Wine chillers will see huge efficiency gains with new standards

Posted on by
Joanna Mauer

Today, the US Department of Energy (DOE) issued a direct final rule establishing the first-ever efficiency standards for wine chillers. The new standards, which were negotiated by manufacturers and efficiency advocates, will reduce wine chiller energy use by 75% relative to the least efficient products on the market.

A negotiated rulemaking working group, which included industry representatives, such as the Association of Home Appliance Manufacturers (AHAM), GE, Haier, Sub-Zero, U-Line, and Whirlpool, and efficiency advocates, including the Appliance Standards Awareness Project (ASAP), Earthjustice, and the California Investor-Owned Utilities, negotiated the new standards last year. The final rule implements the negotiated agreement.

Unlike conventional refrigerators, where four rounds of national standards have taken effect following multiple California standards, with average energy use decreasing by 75% since 1972, until now there were no national standards for wine chillers. California does have wine chiller standards, which were last updated in 2002. The new standards represent savings of 30% relative to the California standards.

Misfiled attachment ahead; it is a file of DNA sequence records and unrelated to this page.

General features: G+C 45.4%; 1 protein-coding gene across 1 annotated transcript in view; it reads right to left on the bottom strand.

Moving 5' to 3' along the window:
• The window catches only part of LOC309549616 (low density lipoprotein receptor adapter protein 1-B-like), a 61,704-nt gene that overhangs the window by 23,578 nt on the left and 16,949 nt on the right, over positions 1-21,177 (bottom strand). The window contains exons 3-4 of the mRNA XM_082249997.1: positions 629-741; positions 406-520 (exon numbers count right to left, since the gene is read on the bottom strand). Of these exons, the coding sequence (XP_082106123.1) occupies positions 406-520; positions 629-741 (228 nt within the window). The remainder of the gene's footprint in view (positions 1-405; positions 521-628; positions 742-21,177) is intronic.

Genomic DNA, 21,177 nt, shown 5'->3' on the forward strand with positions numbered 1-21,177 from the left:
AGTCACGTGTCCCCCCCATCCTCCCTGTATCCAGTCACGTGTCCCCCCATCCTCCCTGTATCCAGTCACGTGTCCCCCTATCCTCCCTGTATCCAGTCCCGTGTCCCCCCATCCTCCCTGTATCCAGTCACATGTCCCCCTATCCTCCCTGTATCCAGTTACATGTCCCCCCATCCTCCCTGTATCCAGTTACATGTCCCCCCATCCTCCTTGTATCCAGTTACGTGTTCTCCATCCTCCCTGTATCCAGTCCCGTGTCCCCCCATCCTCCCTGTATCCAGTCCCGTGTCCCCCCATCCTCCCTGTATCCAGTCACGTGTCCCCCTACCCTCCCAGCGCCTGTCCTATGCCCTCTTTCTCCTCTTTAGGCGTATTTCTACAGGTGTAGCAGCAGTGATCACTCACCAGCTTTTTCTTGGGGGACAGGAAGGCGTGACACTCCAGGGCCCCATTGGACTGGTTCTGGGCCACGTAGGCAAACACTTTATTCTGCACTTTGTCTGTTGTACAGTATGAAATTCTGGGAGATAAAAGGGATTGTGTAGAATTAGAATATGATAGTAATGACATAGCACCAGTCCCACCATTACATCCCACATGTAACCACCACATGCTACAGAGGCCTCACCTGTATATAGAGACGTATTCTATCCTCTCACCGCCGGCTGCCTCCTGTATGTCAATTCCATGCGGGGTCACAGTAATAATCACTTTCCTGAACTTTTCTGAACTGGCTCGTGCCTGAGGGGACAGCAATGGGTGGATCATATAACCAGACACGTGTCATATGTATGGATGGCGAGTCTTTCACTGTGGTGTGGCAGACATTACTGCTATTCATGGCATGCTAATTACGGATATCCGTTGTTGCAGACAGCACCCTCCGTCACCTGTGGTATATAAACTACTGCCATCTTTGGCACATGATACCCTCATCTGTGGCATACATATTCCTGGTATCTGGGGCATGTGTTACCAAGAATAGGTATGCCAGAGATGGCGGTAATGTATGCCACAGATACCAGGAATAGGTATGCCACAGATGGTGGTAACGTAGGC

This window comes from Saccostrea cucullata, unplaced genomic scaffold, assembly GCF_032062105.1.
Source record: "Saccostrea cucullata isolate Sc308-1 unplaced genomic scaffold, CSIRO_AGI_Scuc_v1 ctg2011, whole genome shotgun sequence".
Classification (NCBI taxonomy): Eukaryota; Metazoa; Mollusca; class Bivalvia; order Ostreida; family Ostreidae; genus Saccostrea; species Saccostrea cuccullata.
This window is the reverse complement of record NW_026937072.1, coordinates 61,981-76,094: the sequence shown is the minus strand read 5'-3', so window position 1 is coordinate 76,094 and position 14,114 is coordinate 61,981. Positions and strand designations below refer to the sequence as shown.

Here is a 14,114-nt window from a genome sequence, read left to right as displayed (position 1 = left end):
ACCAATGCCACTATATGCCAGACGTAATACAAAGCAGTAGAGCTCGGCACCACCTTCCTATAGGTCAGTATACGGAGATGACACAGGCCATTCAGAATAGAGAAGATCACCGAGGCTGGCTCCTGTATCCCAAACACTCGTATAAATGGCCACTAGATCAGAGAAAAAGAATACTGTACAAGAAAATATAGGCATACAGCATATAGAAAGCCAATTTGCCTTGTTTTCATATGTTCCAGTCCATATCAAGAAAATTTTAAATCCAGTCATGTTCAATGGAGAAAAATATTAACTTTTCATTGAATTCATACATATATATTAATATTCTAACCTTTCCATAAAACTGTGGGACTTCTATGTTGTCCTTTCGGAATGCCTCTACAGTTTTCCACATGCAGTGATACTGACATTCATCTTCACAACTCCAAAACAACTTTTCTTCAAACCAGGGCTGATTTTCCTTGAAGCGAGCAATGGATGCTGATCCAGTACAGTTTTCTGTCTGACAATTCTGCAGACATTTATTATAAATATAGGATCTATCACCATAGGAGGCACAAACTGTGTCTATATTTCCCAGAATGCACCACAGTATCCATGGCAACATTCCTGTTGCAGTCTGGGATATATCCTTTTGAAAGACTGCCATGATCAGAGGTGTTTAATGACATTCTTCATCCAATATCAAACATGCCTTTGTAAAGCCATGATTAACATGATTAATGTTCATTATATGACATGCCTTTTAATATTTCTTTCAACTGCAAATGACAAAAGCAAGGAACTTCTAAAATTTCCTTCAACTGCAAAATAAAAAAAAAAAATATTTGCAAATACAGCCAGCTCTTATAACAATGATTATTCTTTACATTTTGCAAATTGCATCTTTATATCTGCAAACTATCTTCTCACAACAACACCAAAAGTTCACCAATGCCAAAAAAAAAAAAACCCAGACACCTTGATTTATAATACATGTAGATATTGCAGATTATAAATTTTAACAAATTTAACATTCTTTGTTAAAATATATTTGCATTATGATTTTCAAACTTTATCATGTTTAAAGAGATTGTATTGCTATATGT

The new standards cover beverage coolers including wine chillers and others (collectively “coolers”), as well as a smaller category of products referred to as “combination cooler refrigeration products,” which combine a refrigerator and/or freezer compartment with a wine storage compartment.

DOE estimates that about 1.5 million coolers are purchased annually. There is huge potential for improving the efficiency of coolers, with the most efficient products on the market using almost 10 times less energy than the least efficient.

According to DOE, the new standards will save an average consumer $265 over the life of a typical cooler. On a national level, the new standards will reduce electricity consumption by about 160 billion kilowatt-hours over 30 years of sales, which is equivalent to the annual electricity use of about 13 million US households, and yield savings of $5-11 billion for consumers.

The new standards will take effect at the end of 2019.